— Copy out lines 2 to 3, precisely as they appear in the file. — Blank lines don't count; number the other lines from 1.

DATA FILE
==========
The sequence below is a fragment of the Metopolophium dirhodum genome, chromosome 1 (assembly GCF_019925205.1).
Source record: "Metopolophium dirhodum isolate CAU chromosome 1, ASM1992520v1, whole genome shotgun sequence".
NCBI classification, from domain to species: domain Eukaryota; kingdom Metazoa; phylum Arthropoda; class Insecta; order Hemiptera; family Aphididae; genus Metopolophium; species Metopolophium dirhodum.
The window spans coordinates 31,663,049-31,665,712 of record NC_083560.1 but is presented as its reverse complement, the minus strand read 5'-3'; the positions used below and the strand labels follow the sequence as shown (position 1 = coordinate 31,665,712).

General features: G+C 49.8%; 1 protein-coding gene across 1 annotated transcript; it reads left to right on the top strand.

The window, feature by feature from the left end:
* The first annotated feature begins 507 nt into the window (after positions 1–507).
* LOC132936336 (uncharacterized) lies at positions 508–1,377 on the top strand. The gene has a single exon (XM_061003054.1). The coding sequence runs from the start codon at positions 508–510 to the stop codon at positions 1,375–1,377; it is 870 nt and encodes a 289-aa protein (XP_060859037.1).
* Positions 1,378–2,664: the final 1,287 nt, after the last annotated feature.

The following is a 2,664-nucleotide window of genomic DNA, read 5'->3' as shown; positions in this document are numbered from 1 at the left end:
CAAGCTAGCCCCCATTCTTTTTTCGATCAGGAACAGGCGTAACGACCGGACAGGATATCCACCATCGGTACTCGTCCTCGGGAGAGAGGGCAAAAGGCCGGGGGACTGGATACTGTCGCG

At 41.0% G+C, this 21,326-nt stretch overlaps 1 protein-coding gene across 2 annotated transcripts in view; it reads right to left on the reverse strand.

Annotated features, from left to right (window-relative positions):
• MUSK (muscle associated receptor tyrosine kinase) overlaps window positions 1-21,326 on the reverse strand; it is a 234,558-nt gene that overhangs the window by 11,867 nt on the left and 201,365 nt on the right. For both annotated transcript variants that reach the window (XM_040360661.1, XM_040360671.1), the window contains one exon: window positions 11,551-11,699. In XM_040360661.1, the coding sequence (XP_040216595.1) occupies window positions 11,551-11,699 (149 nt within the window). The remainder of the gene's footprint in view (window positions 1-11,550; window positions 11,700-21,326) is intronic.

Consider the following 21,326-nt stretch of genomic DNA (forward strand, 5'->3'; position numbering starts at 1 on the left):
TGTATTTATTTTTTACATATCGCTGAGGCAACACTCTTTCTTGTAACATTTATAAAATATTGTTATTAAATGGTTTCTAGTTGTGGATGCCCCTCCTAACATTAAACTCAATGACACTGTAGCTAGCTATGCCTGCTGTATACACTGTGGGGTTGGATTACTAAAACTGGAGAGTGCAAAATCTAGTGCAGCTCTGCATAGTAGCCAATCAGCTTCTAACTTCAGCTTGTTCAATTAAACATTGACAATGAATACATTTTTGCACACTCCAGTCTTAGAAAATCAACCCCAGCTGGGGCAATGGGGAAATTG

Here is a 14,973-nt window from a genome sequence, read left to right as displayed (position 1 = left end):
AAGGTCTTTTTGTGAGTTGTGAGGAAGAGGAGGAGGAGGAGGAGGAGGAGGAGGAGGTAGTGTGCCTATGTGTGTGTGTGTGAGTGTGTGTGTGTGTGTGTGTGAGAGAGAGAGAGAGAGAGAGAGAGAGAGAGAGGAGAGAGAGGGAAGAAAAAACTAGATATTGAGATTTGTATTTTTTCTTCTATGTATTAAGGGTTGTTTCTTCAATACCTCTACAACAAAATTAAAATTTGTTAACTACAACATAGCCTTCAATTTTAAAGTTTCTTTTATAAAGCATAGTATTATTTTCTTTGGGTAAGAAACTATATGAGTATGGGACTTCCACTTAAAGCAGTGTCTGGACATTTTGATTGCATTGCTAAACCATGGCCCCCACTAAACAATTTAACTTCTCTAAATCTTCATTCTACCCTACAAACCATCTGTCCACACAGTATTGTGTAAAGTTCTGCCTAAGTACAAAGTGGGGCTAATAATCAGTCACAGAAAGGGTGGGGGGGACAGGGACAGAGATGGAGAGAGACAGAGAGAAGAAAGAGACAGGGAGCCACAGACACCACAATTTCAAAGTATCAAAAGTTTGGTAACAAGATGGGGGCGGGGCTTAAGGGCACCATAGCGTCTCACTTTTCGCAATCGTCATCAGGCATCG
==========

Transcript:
Source record: "Metopolophium dirhodum isolate CAU chromosome 1, ASM1992520v1, whole genome shotgun sequence".
NCBI classification, from domain to species: domain Eukaryota; kingdom Metazoa; phylum Arthropoda; class Insecta; order Hemiptera; family Aphididae; genus Metopolophium; species Metopolophium dirhodum.